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Word Nerd by Susin Nielsen
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Word Nerd

by Susin Nielsen

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2241477,206 (3.98)18

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English (13)  French (1)  All languages (14)
Showing 1-5 of 13 (next | show all)
This is one of those books that you wish was longer, but you realise that it's the perfect size. Word Nerd follows the story of a friendless, coddled child (against his choice, that is) who lives in Vancouver with his mum, and this is the third time they've moved so far in his life. But what Ambrose - the main character - loves most is the word game Scrabble! However, his mother won't let him hang out anywhere beyond four blocks away, let alone ride with Cosmo - his ex-convict neighbour (and a good guy) to the local Scrabble club!

This book is less about the story, which is just a vehicle to present the characters. Each one has their own raison d'etre, from Amanda - the club president, to the landlady/lord who lives upstairs (Mr & Mrs E), and each one has a unique and colourful character with flaws and nuance.

This book reminds me of the sandwiches I used to get at my local café before it shut down - easy to digest, full of flavour and variety, but will leave you feeling satisfied and good.

And this book will make even the grumpiest person feel good. ( )
  yassie_j | Feb 11, 2019 |
This book could have been perfect for all readers if certain things had been left out. Such a shame. The author really captured the essence and idiosyncrasies of the main character Ambrose. He's 11 and doesn't fit in at school. Not any of the schools he's been at.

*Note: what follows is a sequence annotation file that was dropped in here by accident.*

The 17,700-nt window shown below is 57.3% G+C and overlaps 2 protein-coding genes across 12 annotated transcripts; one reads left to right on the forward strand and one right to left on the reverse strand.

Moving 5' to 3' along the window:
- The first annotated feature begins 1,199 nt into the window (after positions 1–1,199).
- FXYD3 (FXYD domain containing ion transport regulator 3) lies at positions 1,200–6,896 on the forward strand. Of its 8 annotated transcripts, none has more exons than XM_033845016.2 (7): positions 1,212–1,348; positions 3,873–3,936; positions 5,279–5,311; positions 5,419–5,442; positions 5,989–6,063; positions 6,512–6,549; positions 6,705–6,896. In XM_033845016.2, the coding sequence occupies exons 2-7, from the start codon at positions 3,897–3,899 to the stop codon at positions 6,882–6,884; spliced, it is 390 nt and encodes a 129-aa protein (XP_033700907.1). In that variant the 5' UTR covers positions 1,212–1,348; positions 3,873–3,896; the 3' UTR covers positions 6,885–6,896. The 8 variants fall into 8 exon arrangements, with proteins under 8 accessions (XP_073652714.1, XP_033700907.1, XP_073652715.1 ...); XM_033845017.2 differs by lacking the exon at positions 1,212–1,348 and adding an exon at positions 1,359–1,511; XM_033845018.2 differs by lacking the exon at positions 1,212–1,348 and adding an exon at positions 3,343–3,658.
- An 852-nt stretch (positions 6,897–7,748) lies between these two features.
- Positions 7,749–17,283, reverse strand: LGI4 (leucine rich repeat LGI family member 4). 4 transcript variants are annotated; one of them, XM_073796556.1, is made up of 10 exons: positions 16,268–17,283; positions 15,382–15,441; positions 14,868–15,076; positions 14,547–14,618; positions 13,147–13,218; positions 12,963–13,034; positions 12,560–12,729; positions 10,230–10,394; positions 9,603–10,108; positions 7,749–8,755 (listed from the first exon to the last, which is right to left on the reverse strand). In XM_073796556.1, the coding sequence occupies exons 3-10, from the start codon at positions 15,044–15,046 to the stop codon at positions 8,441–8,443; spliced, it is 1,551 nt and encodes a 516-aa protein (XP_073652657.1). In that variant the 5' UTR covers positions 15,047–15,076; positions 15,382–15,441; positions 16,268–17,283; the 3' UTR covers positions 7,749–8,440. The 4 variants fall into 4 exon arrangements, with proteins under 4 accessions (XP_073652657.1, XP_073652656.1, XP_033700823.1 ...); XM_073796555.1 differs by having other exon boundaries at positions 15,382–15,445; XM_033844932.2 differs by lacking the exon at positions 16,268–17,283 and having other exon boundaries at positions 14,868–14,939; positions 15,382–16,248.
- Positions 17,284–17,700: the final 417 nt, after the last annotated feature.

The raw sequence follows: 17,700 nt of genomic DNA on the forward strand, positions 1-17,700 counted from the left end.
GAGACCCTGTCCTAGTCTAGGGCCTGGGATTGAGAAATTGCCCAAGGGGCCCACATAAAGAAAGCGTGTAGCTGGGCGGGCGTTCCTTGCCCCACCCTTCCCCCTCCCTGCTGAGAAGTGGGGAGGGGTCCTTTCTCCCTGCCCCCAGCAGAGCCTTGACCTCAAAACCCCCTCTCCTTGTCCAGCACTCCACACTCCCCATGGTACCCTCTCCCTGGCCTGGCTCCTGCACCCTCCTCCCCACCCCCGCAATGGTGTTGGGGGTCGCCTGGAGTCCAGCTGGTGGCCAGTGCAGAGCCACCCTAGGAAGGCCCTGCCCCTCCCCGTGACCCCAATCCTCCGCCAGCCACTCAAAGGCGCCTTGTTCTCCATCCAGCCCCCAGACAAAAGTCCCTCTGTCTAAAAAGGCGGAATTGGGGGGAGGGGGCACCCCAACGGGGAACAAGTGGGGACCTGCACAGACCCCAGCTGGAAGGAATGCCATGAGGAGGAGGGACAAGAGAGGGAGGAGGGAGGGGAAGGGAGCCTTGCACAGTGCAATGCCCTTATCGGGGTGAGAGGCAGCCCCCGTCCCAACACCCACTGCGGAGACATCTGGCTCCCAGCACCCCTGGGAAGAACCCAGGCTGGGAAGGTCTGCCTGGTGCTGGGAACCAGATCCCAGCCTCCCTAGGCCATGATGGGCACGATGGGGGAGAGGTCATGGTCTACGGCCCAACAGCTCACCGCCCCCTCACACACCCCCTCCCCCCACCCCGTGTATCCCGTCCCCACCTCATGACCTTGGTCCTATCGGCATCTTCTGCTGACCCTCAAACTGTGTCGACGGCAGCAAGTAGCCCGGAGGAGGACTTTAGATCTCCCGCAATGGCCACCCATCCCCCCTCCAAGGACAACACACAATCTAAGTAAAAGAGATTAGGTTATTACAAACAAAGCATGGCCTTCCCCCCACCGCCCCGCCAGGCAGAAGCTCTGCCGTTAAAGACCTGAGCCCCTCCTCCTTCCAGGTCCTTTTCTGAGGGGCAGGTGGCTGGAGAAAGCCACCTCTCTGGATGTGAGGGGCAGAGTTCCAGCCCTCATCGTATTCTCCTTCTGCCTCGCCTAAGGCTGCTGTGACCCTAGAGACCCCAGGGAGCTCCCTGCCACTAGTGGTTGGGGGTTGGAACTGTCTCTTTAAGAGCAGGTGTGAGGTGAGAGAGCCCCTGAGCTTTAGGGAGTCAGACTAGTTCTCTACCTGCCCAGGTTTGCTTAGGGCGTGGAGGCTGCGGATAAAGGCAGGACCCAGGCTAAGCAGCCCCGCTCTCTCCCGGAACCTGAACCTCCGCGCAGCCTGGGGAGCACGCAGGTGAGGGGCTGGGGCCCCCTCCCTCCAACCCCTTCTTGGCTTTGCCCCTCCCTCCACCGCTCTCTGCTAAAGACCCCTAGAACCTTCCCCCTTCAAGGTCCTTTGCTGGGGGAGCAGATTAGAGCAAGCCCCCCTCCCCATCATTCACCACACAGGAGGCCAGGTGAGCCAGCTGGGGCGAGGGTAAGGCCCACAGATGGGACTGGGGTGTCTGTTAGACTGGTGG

Interestingly enough, his life improves when the three bullies almost kill him with a peanut and the son of his landlords is released from jail. ( )
  VhartPowers | Dec 27, 2018 |
Scrabble drives this story of a Canadian boy's journey from harassed misfit to finding himself in a mismatched family of sorts. Probably not great for group discussions--lots of mention of "boy parts," but worth reading.
  LibraryGirl11 | Sep 25, 2014 |
I picked this book up, thinking it was about linguistics -- a mistake -- but I'm glad I made it, because what I found was a delightful, compactly written coming of age story that was delightful but real at the same time -- Bravo! ( )
  sdunford | Aug 28, 2014 |
Ambrose captured my heart! I love him so much, like a mother and as a vision of myself when I was 12/13. Ambrose is a nerd, gets picked on at school, has an overprotective single mother, wears strange clothes, speaks without thinking, has no social graces but can play a mean game of Scrabble. Ambrose probably has Asperger's but why he is this way isn't addressed; it's simply the story of a boy learning to be who he is, get along with others, and actually be happy. I fell in love with Ambrose right away as he reminded me of myself. I'm an aspie and saw myself in Ambrose in so many ways. He is a dear, tender child who often says the most awkward things as he has no filter before speaking. This isn't the story of his problem though, it is a story of a mother and son who, after thirteen years, finally learn to get on with there lives since the death of the father/husband. Ambrose uses Scrabble to get out into the world and meet people similar to himself thus giving him self-confidence and the strength to be firm with his mother as the two of them both ultimately struggle for a place to call home. Beautifully written, a page turner, and a book where I just wish I didn't have to say goodbye to the main character. Farewell, Ambrose. ( )